Museum and heritage-site staff from 15 countries wrapped up a two-week workshop on the preservation of metal artifacts over the weekend.
The workshop, held at the National Museum in Phnom Penh, focused on the best techniques to use in conserving metal, as well as broad strategies to adopt in the preservation of entire collections of metal artifacts.
“In many countries, the metal heritage is very highly valued, very significant…often high-profile objects, and so their conservation can be controversial,” said workshop director Katriina Simila of the International Center for the Study of the Preservation and Restoration of Cultural Property, an organization established by Unesco.
For instance, a shiny silver piece will appeal to the public more than a dull one. But since cleaning can damage an artifact, conservation staff must evaluate how much is safe, and this often leads to heated discussion, Ms. Simila explained.
There also are limitations as to what preservation can achieve: Some participants in the workshop were shocked to learn that corrosion is next to impossible to prevent, even when objects are closely monitored, said Huot Samnang, team leader of the Metal Conservation Laboratory at the National Museum, whose collection includes nearly 80,000 metal objects.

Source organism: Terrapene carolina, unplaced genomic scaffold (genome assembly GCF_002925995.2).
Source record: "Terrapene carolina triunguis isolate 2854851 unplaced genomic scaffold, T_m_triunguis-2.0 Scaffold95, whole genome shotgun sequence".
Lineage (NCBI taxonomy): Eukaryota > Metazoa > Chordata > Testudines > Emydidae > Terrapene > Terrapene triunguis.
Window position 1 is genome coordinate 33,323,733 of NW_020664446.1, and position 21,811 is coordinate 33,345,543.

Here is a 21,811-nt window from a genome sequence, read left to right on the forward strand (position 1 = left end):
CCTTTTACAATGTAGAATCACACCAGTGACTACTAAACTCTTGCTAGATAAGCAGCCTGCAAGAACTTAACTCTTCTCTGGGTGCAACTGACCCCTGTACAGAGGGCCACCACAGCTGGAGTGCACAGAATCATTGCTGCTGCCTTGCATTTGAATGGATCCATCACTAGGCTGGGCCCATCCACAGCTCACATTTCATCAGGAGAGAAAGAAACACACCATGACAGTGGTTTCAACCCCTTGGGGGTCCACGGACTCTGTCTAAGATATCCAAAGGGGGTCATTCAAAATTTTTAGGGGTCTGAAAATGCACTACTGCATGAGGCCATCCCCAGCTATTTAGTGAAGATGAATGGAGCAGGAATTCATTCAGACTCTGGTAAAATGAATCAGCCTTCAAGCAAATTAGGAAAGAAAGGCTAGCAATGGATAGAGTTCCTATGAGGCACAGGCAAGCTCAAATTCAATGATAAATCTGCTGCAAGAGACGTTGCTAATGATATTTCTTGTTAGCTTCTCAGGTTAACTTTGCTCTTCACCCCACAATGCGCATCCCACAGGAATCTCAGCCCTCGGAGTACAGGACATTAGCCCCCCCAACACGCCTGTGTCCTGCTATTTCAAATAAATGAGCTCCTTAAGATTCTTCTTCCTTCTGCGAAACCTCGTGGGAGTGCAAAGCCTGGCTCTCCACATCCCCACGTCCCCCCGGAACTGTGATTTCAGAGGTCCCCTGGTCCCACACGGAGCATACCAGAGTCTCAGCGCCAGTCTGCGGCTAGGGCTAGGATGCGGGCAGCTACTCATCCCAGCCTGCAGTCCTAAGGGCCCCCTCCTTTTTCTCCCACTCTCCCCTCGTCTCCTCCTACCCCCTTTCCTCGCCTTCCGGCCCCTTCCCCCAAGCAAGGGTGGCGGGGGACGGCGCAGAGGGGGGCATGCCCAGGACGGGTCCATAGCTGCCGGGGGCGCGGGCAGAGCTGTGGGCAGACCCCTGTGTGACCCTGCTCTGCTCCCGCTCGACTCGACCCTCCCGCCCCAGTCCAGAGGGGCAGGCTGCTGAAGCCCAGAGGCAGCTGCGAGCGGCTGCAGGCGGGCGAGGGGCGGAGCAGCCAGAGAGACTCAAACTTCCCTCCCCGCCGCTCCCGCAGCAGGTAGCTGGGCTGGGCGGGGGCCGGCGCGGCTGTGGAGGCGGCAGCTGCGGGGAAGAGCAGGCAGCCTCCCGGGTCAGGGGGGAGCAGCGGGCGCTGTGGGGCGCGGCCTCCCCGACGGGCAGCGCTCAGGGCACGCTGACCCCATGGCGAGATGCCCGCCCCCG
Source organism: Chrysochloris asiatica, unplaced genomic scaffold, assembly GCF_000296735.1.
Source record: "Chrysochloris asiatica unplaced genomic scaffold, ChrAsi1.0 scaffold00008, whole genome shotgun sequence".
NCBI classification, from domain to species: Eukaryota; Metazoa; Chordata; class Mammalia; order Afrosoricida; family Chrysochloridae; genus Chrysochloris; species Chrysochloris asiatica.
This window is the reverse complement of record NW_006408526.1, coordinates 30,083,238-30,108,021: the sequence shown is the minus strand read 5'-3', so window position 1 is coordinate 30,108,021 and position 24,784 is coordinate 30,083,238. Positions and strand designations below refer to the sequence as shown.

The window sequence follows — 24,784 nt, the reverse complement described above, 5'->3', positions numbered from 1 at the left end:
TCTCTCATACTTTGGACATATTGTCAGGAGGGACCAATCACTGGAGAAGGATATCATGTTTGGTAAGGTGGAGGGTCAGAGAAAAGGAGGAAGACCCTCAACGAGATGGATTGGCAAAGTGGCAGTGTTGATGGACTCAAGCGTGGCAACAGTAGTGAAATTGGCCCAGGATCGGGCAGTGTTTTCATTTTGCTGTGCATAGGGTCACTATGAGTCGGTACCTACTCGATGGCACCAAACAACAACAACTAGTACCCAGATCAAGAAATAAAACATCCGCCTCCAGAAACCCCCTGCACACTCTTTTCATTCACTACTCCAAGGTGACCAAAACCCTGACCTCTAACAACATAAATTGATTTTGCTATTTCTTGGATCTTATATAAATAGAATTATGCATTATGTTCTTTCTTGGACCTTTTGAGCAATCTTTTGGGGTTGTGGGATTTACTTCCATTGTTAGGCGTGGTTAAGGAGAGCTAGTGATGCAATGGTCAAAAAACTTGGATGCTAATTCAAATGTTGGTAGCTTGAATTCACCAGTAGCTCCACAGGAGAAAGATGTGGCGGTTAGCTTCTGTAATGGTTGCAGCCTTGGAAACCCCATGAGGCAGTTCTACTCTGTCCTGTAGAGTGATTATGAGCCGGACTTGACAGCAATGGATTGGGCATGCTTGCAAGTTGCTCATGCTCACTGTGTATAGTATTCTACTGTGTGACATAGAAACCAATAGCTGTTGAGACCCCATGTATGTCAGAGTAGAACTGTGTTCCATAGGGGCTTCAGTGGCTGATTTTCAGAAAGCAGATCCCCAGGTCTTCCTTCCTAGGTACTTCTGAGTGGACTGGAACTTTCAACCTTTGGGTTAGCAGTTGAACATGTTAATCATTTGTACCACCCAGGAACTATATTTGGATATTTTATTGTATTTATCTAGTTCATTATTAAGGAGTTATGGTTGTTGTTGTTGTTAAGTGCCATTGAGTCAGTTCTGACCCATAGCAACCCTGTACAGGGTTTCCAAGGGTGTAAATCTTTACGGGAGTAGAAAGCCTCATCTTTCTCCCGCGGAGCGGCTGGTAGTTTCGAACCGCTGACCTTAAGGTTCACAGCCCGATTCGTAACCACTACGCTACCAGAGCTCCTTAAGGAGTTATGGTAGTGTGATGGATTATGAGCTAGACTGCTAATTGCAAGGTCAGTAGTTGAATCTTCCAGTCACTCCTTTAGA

A humidity-controlled environment, which is ideal for preservation, can hardly be achieved in open-air galleries such as those of the museum in Phnom Penh.
“To understand how to handle the objects, you have to examine signs of change that have happened to the artifacts and also look into the manufacturing techniques used to create them,” Mr. Samnang said.
“In 100 years’ time, you may have a problem because of something that you have done today [which is why] conservation decisions must be made very long term,” Ms. Simila added.